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Coherence of Western Boundary Pressure at the RAPID WAVE Array: Boundary Wave Adjustments or Deep Western Boundary Current Advection?

Shane ElipotNational Oceanography Centre, Liverpool, United Kingdom

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Chris HughesNational Oceanography Centre, Liverpool, United Kingdom

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Sofia OlhedeUniversity College London, London, United Kingdom

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John TooleWoods Hole Oceanographic Institution, Woods Hole, Massachusetts

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Abstract

This study investigates the coherence between ocean bottom pressure signals at the Rapid Climate Change programme (RAPID) West Atlantic Variability Experiment (WAVE) array on the western North Atlantic continental slope, including the Woods Hole Oceanographic Institution Line W. Highly coherent pressure signals propagate southwestward along the slope, at speeds in excess of 128 m s−1, consistent with expectations of barotropic Kelvin-like waves. Coherent signals are also evidenced in the smaller pressure differences relative to 1000-m depth, which are expected to be associated with depth-dependent basinwide meridional transport variations or an overturning circulation. These signals are coherent and almost in phase for all time scales from 3.6 years down to 3 months. Coherence is still seen at shorter time scales for which group delay estimates are consistent with a propagation speed of about 1 m s−1 over 990 km of continental slope but with large error bounds on the speed. This is roughly consistent with expectations for propagation of coastally trapped waves, though somewhat slower than expected. A comparison with both Eulerian currents and Lagrangian float measurements shows that the coherence is inconsistent with a propagation of signals by advection, except possibly on time scales longer than 6 months.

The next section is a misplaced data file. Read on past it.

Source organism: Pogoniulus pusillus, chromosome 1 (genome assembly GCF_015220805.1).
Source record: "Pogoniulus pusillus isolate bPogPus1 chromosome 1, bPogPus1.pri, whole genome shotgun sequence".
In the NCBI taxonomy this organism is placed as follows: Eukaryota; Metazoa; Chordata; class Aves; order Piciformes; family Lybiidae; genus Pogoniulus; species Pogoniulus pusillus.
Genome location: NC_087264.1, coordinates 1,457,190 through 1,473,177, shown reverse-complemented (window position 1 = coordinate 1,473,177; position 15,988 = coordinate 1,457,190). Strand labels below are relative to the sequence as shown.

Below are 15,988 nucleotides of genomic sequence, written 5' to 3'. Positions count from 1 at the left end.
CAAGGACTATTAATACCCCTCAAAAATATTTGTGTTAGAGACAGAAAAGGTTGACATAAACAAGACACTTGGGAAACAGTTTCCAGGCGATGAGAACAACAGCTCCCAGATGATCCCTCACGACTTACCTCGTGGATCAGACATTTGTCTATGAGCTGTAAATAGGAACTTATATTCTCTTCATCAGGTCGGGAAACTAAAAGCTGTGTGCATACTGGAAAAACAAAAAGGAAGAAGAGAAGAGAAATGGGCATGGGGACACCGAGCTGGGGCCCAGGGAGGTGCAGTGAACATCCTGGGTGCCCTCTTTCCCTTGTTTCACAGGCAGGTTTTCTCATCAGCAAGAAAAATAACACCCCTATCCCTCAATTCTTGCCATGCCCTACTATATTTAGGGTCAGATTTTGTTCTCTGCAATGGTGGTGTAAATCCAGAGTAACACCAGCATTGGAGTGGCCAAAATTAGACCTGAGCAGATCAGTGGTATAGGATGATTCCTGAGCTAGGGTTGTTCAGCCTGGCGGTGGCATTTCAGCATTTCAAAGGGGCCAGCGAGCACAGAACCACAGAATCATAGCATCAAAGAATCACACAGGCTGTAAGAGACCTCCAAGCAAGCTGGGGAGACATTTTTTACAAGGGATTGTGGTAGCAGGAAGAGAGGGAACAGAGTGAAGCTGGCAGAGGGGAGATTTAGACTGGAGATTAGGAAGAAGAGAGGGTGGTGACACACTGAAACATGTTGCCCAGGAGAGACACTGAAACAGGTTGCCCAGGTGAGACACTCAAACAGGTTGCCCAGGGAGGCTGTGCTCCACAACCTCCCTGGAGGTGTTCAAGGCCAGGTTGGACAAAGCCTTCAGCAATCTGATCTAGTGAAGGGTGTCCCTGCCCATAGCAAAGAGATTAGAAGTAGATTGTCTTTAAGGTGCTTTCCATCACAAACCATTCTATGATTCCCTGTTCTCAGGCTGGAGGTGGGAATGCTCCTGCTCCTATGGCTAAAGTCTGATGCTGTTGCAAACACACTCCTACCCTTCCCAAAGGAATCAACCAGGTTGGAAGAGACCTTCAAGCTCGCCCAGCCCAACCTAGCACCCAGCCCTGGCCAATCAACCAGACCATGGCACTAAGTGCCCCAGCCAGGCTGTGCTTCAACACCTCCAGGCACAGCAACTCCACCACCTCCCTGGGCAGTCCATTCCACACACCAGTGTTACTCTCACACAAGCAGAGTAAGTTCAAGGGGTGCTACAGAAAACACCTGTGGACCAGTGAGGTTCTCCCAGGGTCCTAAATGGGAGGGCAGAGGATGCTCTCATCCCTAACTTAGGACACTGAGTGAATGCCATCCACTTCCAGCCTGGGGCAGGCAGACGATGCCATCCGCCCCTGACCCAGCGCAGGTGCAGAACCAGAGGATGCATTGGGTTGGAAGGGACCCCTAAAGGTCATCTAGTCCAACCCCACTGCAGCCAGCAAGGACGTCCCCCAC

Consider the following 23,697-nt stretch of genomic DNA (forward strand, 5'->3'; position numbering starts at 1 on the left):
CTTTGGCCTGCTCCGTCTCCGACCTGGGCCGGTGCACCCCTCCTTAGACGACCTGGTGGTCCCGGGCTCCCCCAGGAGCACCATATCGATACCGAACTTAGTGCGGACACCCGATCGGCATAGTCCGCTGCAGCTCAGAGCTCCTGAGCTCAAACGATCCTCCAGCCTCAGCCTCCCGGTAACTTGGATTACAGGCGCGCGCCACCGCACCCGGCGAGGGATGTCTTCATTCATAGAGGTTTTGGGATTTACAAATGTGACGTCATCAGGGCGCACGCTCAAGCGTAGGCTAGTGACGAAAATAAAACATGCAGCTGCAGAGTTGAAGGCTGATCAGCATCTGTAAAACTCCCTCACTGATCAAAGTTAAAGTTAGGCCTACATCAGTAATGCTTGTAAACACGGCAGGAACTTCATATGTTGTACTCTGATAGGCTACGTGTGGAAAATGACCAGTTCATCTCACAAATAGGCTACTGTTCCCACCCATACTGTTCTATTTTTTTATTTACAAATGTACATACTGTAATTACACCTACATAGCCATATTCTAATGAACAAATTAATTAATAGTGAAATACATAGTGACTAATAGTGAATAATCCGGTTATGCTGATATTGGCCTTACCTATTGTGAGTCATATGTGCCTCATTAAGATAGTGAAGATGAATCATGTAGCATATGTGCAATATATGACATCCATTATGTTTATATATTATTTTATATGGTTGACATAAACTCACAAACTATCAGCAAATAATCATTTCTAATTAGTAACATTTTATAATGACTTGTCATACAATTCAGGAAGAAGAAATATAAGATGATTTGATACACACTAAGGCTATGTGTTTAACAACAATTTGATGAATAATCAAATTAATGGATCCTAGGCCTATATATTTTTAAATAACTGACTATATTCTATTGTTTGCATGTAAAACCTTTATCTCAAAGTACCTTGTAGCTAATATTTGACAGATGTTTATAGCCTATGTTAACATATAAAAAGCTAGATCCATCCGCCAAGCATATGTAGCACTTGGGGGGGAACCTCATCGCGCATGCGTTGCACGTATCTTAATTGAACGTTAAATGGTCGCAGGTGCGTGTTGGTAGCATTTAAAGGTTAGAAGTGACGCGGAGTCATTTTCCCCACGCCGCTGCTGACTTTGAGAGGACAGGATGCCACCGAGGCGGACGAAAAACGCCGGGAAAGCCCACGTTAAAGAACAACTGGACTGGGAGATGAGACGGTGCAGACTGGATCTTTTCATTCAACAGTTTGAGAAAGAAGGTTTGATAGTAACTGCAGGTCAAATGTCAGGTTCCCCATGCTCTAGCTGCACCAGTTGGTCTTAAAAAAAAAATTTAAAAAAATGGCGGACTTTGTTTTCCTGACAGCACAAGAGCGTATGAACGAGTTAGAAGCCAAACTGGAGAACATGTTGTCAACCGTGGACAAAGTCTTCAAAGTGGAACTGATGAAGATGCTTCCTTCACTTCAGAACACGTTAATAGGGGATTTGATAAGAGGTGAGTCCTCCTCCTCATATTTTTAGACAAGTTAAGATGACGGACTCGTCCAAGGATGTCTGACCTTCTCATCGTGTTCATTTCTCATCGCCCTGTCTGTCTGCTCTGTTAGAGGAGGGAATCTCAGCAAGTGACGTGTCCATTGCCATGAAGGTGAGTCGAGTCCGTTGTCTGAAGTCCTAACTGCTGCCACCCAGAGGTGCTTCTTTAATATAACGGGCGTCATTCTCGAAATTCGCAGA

Corresponding author address: Shane Elipot, National Oceanographic Centre, Joseph Proudman Building, 6 Brownlow Street, Liverpool, L35DA, United Kingdom. E-mail: shane.elipot@noc.ac.uk

Abstract

This study investigates the coherence between ocean bottom pressure signals at the Rapid Climate Change programme (RAPID) West Atlantic Variability Experiment (WAVE) array on the western North Atlantic continental slope, including the Woods Hole Oceanographic Institution Line W. Highly coherent pressure signals propagate southwestward along the slope, at speeds in excess of 128 m s−1, consistent with expectations of barotropic Kelvin-like waves. Coherent signals are also evidenced in the smaller pressure differences relative to 1000-m depth, which are expected to be associated with depth-dependent basinwide meridional transport variations or an overturning circulation. These signals are coherent and almost in phase for all time scales from 3.6 years down to 3 months. Coherence is still seen at shorter time scales for which group delay estimates are consistent with a propagation speed of about 1 m s−1 over 990 km of continental slope but with large error bounds on the speed. This is roughly consistent with expectations for propagation of coastally trapped waves, though somewhat slower than expected. A comparison with both Eulerian currents and Lagrangian float measurements shows that the coherence is inconsistent with a propagation of signals by advection, except possibly on time scales longer than 6 months.

Corresponding author address: Shane Elipot, National Oceanographic Centre, Joseph Proudman Building, 6 Brownlow Street, Liverpool, L35DA, United Kingdom. E-mail: shane.elipot@noc.ac.uk
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